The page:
Sheltering the Fearful

Monday, Feb 18th, 2013

            The Lenten journey invites reflection in every area of our lives.  As our minister at Prairie Baptist said yesterday, “Of all the liturgical seasons, Lent is the most solitary.  Each must walk the lonesome valley of personal examination by himself or herself.”

            Some of us resist this journey into the wilderness of our hearts because we are fearful of what we will discover.  Most of the time we can allow the busy press of activities to inure us to what may really be dictating our use of time and resources.  Discovering what really controls us may be daunting, and we would prefer not to face this reality.  Yet, this season opens up a space to review our lives with candor.

God's Shelter

            Over and over Scripture encourages us to “fear not.”  This is usually what angels say when they show up with God’s message.  Cringing avoidance of the Holy One will not lead to renewal of heart.  Rather, self-examination accompanied by God’s Spirit will allow us once again to “behold the beauty of the Lord” (Psalm 27:4b).

            Jesus does not enter the lonely place, the dangerous place without the guidance of the Spirit and the ministry of angels.  His strength to withstand temptation arises out of his relationship to the one he trusts fully.  Drawing upon God’s word and his deep sense of vocation, he examines whom he will worship and how he will use power.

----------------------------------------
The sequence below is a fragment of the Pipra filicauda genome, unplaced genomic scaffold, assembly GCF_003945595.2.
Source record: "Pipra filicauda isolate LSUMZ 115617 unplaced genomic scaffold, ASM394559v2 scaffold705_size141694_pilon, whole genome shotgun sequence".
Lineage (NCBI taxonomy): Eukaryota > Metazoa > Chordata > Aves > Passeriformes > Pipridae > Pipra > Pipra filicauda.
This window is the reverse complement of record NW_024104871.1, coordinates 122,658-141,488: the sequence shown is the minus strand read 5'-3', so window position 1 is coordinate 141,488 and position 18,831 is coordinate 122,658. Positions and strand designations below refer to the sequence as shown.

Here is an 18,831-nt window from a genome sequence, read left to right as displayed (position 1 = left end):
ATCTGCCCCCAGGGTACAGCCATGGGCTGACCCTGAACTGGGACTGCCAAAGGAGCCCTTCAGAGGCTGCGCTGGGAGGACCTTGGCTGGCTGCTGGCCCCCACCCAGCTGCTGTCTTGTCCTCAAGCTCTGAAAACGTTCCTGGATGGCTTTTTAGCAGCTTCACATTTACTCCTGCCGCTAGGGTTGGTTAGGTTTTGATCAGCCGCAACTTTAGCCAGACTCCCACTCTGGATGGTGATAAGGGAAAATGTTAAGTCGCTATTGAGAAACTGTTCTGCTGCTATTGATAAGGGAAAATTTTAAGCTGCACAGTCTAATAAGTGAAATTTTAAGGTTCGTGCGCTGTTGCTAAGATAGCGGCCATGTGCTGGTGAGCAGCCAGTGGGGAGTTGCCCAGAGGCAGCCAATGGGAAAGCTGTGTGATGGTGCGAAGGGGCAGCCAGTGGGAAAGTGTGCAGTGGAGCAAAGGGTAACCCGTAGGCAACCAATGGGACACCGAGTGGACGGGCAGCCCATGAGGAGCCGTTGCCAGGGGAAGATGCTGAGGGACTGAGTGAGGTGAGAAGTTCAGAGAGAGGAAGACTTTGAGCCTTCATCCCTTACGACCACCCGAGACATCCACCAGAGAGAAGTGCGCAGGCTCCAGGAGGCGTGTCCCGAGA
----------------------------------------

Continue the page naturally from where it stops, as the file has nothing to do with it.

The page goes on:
The Second Sunday in Lent employs Psalm 27, a ringing declaration of God’s faithfulness in the time of distress.

            The Lord is my light and my salvation; whom shall I fear?

            The Lord is the stronghold of my life; of whom shall I be afraid?

The cadences of this Psalm remind us that we can face our “enemies”—external or internal—without crushing fear because God will shelter us in the day of trouble and be our companion.  That is how we can resist what would dissuade us from the path of salvation.

            Psalm 27 ends with an exhortation for the faithful to remember that God is ever near, and thus we can persevere until we “see the goodness of the Lord in the land of the living.”

            Wait for God—stand tall

                        and let your heart take courage!

            Yes, wait for Our God!

 

Molly T. Marshall

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